For Immediate Release
Tuesday, February 12, 2013
Colorado State University Researchers Seeking Cats with Inflammatory Bowel Disease for Stem Cell Study
FORT COLLINS - Colorado State University veterinarians are seeking cats with Inflammatory Bowel Disease for a clinical trial that would test a form of stem cell therapy.
The most common cause of chronic diarrhea in cats is Inflammatory Bowel Disease (IBD). Drs. Craig and Tracy Webb, small animal internal medicine veterinarians at Colorado State’s James L. Voss Veterinary Teaching Hospital, will study mesencymal stromal cells from cats as a potential therapeutic option for cats suffering from the disease.
“Once administered to a patient, these cells appear to migrate to areas of inflammation and begin producing and directing anti-inflammatory defenses,” Craig Webb said. “Owners of these unfortunate cats are often asked to give multiple medications to their pets on a daily basis, often for the life of their pet. Even then, control of the diarrhea may not be adequate, significantly affecting the quality of life of both the pet and the owner.”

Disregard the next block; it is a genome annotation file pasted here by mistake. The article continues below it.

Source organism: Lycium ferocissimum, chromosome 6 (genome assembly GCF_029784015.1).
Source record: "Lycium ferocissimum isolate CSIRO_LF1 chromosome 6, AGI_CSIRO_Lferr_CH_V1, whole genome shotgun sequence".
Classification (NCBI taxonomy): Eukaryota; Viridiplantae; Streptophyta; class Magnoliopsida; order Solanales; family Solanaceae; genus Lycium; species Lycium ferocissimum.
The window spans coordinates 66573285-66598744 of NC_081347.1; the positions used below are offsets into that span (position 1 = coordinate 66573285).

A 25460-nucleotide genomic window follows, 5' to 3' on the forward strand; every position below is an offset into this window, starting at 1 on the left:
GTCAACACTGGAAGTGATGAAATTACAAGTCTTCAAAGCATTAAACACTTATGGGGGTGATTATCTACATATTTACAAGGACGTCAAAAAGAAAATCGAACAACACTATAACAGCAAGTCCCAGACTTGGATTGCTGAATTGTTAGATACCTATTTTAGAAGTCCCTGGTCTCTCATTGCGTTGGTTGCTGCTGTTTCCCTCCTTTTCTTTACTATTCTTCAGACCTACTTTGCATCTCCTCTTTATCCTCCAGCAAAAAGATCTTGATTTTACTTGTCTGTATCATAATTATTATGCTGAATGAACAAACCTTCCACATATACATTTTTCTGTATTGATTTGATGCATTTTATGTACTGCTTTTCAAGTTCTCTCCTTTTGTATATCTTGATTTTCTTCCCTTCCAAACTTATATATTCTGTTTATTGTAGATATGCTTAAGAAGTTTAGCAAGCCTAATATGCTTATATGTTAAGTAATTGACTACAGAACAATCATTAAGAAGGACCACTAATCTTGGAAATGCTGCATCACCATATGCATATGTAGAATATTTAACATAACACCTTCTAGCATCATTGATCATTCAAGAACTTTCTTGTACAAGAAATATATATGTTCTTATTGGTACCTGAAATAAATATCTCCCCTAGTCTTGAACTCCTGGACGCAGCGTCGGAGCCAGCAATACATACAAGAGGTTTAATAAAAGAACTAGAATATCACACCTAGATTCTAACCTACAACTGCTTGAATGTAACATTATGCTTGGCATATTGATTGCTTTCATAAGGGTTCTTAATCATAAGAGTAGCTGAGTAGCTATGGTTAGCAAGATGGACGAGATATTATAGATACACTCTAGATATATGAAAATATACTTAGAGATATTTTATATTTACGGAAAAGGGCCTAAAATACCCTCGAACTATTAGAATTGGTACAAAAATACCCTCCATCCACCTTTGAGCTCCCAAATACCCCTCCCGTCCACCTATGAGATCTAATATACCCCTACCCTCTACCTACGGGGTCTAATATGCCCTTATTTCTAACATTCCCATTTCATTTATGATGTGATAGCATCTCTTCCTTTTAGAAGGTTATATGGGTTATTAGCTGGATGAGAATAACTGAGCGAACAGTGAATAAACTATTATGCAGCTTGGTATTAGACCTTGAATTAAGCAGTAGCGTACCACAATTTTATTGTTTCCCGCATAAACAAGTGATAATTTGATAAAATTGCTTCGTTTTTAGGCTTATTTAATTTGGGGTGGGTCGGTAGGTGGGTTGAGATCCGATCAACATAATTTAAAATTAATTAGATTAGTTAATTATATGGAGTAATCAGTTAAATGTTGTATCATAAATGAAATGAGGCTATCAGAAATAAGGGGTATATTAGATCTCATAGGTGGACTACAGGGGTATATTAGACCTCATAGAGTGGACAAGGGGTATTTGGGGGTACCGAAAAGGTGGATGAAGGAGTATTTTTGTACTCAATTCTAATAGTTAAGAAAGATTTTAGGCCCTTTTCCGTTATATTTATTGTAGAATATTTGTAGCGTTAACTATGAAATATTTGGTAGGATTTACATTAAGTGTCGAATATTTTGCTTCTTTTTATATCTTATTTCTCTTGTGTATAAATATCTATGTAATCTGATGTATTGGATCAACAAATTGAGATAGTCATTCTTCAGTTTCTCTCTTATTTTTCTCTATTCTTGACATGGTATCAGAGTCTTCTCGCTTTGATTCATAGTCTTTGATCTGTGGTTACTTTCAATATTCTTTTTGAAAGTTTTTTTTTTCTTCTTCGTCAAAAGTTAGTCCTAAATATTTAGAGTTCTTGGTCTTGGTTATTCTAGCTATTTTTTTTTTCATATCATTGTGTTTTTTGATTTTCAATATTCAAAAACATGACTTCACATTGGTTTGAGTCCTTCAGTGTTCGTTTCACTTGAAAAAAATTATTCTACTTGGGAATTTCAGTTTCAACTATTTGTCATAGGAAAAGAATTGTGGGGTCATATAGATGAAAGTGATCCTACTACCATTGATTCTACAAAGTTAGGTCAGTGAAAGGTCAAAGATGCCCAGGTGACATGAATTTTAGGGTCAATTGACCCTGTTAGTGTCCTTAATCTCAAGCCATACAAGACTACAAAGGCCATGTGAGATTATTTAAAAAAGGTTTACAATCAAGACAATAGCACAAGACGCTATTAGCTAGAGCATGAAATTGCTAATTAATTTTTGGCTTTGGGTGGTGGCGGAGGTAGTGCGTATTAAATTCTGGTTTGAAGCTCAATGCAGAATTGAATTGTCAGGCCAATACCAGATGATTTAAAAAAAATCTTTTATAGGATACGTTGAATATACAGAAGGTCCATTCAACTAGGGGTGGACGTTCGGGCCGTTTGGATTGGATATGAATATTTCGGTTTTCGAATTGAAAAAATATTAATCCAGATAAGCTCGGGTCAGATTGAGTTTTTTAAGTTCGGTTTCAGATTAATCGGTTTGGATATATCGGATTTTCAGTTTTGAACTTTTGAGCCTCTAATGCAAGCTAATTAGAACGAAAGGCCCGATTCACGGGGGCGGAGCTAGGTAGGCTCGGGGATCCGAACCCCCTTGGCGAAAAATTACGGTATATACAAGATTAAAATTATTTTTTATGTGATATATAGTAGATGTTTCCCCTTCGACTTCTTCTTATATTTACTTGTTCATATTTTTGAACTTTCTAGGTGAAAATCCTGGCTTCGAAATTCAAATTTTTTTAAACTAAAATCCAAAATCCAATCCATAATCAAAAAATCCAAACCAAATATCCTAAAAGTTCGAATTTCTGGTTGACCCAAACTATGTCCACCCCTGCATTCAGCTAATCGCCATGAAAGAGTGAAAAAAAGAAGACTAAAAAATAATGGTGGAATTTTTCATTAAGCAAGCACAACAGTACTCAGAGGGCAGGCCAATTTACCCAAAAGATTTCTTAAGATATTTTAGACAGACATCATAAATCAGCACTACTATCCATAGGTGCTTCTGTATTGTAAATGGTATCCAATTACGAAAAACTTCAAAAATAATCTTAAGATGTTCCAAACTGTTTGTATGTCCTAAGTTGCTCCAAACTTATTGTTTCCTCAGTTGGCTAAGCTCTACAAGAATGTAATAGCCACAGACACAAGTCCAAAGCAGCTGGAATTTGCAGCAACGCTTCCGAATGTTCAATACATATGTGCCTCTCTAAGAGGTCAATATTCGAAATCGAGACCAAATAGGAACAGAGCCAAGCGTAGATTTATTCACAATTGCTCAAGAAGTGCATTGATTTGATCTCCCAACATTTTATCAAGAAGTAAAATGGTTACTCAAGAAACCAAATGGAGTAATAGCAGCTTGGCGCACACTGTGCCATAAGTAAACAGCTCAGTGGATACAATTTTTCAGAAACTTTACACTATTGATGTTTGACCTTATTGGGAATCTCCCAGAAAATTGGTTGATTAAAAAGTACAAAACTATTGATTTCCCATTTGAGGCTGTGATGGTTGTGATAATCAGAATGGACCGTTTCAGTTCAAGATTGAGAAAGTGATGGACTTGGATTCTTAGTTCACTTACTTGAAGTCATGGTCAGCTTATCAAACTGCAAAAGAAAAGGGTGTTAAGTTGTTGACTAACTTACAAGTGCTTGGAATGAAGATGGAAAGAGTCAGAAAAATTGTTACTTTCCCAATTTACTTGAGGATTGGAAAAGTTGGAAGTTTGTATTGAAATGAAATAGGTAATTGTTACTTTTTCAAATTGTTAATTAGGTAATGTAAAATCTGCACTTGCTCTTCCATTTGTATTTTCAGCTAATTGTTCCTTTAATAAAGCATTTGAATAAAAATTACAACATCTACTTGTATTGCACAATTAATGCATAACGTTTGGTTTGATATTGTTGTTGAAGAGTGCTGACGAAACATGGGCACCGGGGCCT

For the study, the scientists need cats that have clinical signs consistent with Inflammatory Bowel Disease (diarrhea, vomiting, or both for more than two weeks) and ideally a histopathologic diagnosis of IBD.
Cats only need to be enrolled in the study for a total of six weeks: two weeks on standard therapy of diet with or without steroids followed by the first stem cell/placebo injection, then the second injection two weeks later, and two weeks later a final blood draw and questionnaire. The study will pay for a fasted blood sample of the Texas A&M GI panel run at the start and the end of the stem cell therapy.
Cats can be enrolled either at CSU or through their regular veterinary clinic. People interested in the study should ask their veterinarian to contact Dr. Craig Webb at CSU. Veterinarians will be reimbursed for the exam, blood draw, Texas A&M panels, and shipping of the samples.
The study is funded by the Winn Feline Foundation, which is a nonprofit organization that supports studies to improve cat health. Frankie’s Fund for Feline Stem Cell Research, a fund created and maintained by cat owners to support CSU’s feline stem cell program, provided the cells used in the study. For more information or to give to Frankie’s Fund, go to https://advancing.colostate.edu/frankiesfund.